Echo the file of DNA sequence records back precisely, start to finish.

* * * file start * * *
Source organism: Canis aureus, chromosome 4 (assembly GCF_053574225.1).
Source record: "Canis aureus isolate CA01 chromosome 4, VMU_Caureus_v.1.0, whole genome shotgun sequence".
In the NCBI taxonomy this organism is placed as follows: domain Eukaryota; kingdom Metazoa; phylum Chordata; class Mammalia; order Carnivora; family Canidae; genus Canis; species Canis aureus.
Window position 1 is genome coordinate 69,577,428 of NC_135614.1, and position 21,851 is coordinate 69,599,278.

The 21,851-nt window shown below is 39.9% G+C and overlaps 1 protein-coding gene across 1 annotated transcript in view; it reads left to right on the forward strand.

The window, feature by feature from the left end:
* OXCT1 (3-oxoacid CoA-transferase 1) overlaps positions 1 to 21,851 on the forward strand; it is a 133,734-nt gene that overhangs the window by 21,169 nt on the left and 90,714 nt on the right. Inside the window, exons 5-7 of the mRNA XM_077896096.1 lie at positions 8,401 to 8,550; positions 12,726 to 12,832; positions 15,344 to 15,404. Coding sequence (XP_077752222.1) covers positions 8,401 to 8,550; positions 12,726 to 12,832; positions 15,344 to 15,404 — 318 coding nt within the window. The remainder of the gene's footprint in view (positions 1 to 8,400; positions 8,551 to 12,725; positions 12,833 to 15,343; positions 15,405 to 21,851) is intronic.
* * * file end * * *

Source organism: Canis aureus, chromosome 4 (assembly GCF_053574225.1).
Source record: "Canis aureus isolate CA01 chromosome 4, VMU_Caureus_v.1.0, whole genome shotgun sequence".
In the NCBI taxonomy this organism is placed as follows: domain Eukaryota; kingdom Metazoa; phylum Chordata; class Mammalia; order Carnivora; family Canidae; genus Canis; species Canis aureus.
Window position 1 is genome coordinate 69,577,428 of NC_135614.1, and position 21,851 is coordinate 69,599,278.

The 21,851-nt window shown below is 39.9% G+C and overlaps 1 protein-coding gene across 1 annotated transcript in view; it reads left to right on the forward strand.

The window, feature by feature from the left end:
* OXCT1 (3-oxoacid CoA-transferase 1) overlaps positions 1 to 21,851 on the forward strand; it is a 133,734-nt gene that overhangs the window by 21,169 nt on the left and 90,714 nt on the right. Inside the window, exons 5-7 of the mRNA XM_077896096.1 lie at positions 8,401 to 8,550; positions 12,726 to 12,832; positions 15,344 to 15,404. Coding sequence (XP_077752222.1) covers positions 8,401 to 8,550; positions 12,726 to 12,832; positions 15,344 to 15,404 — 318 coding nt within the window. The remainder of the gene's footprint in view (positions 1 to 8,400; positions 8,551 to 12,725; positions 12,833 to 15,343; positions 15,405 to 21,851) is intronic.